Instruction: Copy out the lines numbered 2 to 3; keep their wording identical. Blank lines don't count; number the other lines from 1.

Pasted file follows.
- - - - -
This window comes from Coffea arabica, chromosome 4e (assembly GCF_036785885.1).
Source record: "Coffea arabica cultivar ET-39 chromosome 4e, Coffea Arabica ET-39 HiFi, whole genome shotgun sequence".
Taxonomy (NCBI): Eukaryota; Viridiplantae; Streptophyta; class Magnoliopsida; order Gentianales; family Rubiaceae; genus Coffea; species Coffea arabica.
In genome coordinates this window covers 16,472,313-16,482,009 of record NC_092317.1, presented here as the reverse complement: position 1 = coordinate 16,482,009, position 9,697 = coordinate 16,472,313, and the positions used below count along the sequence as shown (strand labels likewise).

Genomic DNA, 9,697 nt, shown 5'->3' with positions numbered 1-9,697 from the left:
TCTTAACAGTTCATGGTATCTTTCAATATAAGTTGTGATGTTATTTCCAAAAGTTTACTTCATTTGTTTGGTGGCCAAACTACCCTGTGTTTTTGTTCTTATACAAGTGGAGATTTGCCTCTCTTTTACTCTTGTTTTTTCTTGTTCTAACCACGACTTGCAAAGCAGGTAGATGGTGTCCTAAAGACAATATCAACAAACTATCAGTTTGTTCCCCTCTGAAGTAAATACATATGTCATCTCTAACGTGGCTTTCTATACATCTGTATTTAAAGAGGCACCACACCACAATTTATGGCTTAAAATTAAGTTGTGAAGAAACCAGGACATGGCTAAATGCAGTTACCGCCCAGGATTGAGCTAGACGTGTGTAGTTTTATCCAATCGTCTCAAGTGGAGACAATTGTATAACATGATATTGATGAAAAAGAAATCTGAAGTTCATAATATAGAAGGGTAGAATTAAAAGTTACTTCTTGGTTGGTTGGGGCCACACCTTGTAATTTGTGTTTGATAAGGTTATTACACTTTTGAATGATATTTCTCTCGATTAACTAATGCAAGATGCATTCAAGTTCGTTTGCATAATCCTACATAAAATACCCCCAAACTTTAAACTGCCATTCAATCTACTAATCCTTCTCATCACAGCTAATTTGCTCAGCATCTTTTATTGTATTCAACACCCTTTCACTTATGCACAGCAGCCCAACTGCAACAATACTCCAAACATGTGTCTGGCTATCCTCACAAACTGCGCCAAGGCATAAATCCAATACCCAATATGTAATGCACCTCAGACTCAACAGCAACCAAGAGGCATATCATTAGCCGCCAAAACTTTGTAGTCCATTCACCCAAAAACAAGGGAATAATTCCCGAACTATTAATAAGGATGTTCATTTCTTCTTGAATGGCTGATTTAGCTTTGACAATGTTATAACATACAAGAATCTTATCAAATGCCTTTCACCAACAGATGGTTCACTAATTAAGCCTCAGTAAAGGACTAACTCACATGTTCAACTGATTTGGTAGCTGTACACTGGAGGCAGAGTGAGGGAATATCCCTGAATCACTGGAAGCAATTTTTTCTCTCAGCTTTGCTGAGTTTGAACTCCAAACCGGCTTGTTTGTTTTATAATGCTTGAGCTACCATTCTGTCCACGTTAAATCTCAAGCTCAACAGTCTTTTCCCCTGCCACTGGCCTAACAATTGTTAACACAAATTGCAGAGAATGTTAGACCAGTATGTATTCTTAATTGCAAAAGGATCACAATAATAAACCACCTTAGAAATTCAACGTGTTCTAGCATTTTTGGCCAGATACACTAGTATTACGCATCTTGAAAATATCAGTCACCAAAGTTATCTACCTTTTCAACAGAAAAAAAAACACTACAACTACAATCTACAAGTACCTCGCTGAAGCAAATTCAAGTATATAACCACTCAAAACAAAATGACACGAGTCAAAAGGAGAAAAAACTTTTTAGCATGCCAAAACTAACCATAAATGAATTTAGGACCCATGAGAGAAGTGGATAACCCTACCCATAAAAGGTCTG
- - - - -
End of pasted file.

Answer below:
Source record: "Coffea arabica cultivar ET-39 chromosome 4e, Coffea Arabica ET-39 HiFi, whole genome shotgun sequence".
Taxonomy (NCBI): Eukaryota; Viridiplantae; Streptophyta; class Magnoliopsida; order Gentianales; family Rubiaceae; genus Coffea; species Coffea arabica.